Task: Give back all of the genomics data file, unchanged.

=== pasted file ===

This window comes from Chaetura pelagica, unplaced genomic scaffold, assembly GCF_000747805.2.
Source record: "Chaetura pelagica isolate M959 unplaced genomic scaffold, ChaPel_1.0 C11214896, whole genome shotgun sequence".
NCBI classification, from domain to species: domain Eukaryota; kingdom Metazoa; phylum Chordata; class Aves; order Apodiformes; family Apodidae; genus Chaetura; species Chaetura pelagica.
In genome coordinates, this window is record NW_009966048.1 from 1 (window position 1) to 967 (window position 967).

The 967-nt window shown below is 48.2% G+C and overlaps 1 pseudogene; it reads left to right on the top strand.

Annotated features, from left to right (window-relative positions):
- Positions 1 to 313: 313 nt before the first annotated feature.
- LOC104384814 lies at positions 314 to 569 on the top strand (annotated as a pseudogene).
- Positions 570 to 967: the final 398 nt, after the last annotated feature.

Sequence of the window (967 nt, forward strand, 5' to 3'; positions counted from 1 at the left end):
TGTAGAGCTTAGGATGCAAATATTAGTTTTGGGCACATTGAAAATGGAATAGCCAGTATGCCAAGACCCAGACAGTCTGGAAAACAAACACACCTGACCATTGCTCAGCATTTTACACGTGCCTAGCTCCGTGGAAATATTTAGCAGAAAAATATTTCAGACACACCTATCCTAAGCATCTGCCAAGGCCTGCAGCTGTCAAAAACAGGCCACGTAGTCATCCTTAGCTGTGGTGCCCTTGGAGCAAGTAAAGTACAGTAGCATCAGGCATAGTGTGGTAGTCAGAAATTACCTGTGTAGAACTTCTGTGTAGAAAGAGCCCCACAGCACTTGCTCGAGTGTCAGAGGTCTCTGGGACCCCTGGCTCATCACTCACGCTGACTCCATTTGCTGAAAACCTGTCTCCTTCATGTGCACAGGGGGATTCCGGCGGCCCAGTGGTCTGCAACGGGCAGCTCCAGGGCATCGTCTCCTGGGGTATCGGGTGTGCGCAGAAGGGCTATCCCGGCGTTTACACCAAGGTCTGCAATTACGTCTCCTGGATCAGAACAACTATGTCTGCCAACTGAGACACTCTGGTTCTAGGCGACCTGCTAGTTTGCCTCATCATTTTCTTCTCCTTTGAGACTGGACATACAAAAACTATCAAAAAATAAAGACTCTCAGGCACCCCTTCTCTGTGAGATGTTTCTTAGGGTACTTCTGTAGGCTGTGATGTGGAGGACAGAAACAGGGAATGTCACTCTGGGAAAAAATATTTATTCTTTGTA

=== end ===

This window comes from Chaetura pelagica, unplaced genomic scaffold, assembly GCF_000747805.2.
Source record: "Chaetura pelagica isolate M959 unplaced genomic scaffold, ChaPel_1.0 C11214896, whole genome shotgun sequence".
NCBI classification, from domain to species: domain Eukaryota; kingdom Metazoa; phylum Chordata; class Aves; order Apodiformes; family Apodidae; genus Chaetura; species Chaetura pelagica.
In genome coordinates, this window is record NW_009966048.1 from 1 (window position 1) to 967 (window position 967).

The 967-nt window shown below is 48.2% G+C and overlaps 1 pseudogene; it reads left to right on the top strand.

Annotated features, from left to right (window-relative positions):
- Positions 1 to 313: 313 nt before the first annotated feature.
- LOC104384814 lies at positions 314 to 569 on the top strand (annotated as a pseudogene).
- Positions 570 to 967: the final 398 nt, after the last annotated feature.

Sequence of the window (967 nt, forward strand, 5' to 3'; positions counted from 1 at the left end):
TGTAGAGCTTAGGATGCAAATATTAGTTTTGGGCACATTGAAAATGGAATAGCCAGTATGCCAAGACCCAGACAGTCTGGAAAACAAACACACCTGACCATTGCTCAGCATTTTACACGTGCCTAGCTCCGTGGAAATATTTAGCAGAAAAATATTTCAGACACACCTATCCTAAGCATCTGCCAAGGCCTGCAGCTGTCAAAAACAGGCCACGTAGTCATCCTTAGCTGTGGTGCCCTTGGAGCAAGTAAAGTACAGTAGCATCAGGCATAGTGTGGTAGTCAGAAATTACCTGTGTAGAACTTCTGTGTAGAAAGAGCCCCACAGCACTTGCTCGAGTGTCAGAGGTCTCTGGGACCCCTGGCTCATCACTCACGCTGACTCCATTTGCTGAAAACCTGTCTCCTTCATGTGCACAGGGGGATTCCGGCGGCCCAGTGGTCTGCAACGGGCAGCTCCAGGGCATCGTCTCCTGGGGTATCGGGTGTGCGCAGAAGGGCTATCCCGGCGTTTACACCAAGGTCTGCAATTACGTCTCCTGGATCAGAACAACTATGTCTGCCAACTGAGACACTCTGGTTCTAGGCGACCTGCTAGTTTGCCTCATCATTTTCTTCTCCTTTGAGACTGGACATACAAAAACTATCAAAAAATAAAGACTCTCAGGCACCCCTTCTCTGTGAGATGTTTCTTAGGGTACTTCTGTAGGCTGTGATGTGGAGGACAGAAACAGGGAATGTCACTCTGGGAAAAAATATTTATTCTTTGTA